A Pierringer Agreement is a great tool for encouraging parties to settle in multi-party litigations. This form of agreement was first introduced in the 1963 decision of the Wisconsin Supreme Court in Pierringer v. Hoger, 124 N.W. 2d 106. A Pierringer Agreement is a form of proportionate share agreement that severs the liability of one (or more) defendant parties (the “Settling Defendant”) from that of its co-defendants. The key distinction for a Pierringer Agreement is that, upon settling with the plaintiff, the Settling Defendant is able to withdraw entirely from the litigation. The plaintiff, in consideration for the settlement funds, agrees not to pursue the remaining defendant parties for more than their proportionate share of the damage. While not an express requirement of Pierringer Agreements, it is a practical requirement that the plaintiff agrees to indemnify the Settling Defendant for any contribution to the non-settling defendants. This removes the risk to the Settling Defendant of the non-settling defendants pursuing a claim against them for contribution. This aspect has practical importance, as it resolves any third-party claims or claims for contribution or indemnity by non-settling defendants.
The proportionate share aspect of a Pierringer Agreement is vital to its validity. If a plaintiff under settles with a Settling Defendant for its portion of liability, it cannot seek to recover the deficit from the remaining defendants. Similarly, if a plaintiff settles for a surplus, or a windfall, it must account for that windfall to the non-settling defendants, and cannot receive double compensation.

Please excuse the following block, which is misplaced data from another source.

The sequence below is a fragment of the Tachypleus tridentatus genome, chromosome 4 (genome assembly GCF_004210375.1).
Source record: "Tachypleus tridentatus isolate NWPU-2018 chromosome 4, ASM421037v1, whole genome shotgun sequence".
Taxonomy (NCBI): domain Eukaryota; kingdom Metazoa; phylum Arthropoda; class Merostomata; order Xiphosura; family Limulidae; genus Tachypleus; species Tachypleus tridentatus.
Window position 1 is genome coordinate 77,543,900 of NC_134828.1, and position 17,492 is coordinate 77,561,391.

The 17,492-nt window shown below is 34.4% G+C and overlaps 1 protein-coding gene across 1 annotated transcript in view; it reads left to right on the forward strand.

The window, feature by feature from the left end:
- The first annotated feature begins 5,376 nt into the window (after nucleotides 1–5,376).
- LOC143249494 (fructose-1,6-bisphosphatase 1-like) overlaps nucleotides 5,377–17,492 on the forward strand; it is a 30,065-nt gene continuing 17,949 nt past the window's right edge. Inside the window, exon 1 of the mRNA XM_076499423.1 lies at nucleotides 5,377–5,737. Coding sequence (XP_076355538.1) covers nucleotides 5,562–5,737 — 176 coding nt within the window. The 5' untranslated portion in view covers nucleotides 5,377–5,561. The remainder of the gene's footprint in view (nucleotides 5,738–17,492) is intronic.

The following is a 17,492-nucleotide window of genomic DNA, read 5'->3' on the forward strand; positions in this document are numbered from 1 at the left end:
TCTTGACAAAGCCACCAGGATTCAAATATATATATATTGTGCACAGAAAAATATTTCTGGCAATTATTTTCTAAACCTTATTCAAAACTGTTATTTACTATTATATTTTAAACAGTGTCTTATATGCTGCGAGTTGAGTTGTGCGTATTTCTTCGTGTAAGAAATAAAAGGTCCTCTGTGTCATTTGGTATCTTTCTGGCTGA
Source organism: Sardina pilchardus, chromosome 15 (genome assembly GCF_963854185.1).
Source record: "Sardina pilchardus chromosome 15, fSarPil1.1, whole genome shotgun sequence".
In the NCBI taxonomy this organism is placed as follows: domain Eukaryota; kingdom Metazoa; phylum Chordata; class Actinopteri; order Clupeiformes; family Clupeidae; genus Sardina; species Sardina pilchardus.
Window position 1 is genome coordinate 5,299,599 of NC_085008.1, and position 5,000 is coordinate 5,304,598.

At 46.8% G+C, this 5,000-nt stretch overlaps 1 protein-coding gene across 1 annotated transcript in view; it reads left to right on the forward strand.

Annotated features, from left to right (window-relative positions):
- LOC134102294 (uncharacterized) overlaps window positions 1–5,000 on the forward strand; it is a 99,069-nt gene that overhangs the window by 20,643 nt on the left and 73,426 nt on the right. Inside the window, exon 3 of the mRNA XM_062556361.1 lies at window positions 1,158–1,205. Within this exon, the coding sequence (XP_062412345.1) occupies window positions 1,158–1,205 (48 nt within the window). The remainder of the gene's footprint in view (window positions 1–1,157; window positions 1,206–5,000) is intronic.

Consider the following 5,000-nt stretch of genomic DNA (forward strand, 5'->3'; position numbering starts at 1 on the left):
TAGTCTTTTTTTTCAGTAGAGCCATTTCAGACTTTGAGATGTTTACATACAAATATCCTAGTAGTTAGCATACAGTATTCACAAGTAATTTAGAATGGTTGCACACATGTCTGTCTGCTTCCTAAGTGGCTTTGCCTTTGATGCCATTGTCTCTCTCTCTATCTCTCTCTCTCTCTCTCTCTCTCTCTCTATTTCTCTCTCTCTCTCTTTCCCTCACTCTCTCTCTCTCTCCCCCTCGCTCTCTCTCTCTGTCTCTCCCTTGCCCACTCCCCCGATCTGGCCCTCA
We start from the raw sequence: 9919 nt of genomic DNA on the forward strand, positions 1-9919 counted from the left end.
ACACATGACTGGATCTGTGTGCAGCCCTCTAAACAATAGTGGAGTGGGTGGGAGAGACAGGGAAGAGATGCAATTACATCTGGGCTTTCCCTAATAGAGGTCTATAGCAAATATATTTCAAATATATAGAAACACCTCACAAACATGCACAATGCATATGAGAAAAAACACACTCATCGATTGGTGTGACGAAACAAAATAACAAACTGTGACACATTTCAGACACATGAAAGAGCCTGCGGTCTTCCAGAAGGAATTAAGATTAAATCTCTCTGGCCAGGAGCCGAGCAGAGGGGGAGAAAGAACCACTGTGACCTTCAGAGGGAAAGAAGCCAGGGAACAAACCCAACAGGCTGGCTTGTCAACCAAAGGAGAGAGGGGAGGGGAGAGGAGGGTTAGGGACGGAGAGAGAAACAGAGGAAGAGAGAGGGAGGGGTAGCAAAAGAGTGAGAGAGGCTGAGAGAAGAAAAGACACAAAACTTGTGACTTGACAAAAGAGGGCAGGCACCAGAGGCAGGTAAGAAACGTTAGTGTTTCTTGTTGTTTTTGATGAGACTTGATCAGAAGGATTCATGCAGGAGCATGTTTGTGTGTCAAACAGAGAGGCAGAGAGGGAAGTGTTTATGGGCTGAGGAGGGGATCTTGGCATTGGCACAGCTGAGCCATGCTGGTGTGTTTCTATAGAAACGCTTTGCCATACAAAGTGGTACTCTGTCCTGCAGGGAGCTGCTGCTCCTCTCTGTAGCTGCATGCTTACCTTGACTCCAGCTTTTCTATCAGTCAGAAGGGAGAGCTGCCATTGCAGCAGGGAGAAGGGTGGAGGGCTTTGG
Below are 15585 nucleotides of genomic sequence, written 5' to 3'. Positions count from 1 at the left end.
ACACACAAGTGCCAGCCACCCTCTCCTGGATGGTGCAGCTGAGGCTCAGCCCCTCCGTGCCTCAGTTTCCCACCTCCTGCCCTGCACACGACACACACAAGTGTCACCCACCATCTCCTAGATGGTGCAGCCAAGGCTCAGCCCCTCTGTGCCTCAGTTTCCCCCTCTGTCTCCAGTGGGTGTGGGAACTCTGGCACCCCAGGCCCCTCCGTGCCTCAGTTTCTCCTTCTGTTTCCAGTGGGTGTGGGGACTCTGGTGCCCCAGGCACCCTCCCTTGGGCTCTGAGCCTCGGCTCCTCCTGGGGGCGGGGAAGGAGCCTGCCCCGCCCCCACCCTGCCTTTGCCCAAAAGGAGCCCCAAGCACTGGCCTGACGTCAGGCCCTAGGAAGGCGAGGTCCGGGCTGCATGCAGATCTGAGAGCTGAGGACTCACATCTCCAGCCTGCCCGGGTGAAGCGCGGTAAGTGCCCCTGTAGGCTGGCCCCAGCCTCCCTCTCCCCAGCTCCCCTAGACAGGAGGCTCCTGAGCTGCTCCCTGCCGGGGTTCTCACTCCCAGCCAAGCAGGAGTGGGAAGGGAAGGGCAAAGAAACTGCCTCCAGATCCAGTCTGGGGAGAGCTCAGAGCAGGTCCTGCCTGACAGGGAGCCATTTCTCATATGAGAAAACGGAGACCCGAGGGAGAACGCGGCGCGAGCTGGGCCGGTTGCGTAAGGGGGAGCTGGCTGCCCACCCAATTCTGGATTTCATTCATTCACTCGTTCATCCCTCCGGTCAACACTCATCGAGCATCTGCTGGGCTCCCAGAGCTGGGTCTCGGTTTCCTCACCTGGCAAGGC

There are strong public policy reasons to encourage settlement, especially in complex or multi-party litigation. A Pierringer Agreement provides certainty to the plaintiff of recovery from the Settling Defendant and provides certainty to the Settling Defendant that it can exit the litigation without further contribution. It also does not prejudice the non-settling defendants as they cannot be held liable for damages properly attributed to the Settling Defendant. It is important to note that the terms of a Pierringer Agreement, with the exception of the settlement amount, are subject to court approval. It is important to note that even if a party is released from an action by way of a Pierringer Agreement, it is possible that they must take a limited role in additional steps in the litigation.
 Canadian Natural Resources Ltd. v. Wood Group Mustang (Canada) Inc., 2018 ABCA 305. See also Hudson Bay Mining and Smelting Co. v. Fluor Daniel Wright,  120 Man.R. (2d) 214.
 Amoco Canada Petroleum Co v. Propak Systems Ltd. 2001 ABCA 110.
 Bedard v. Amin., 2010 ABCA 3.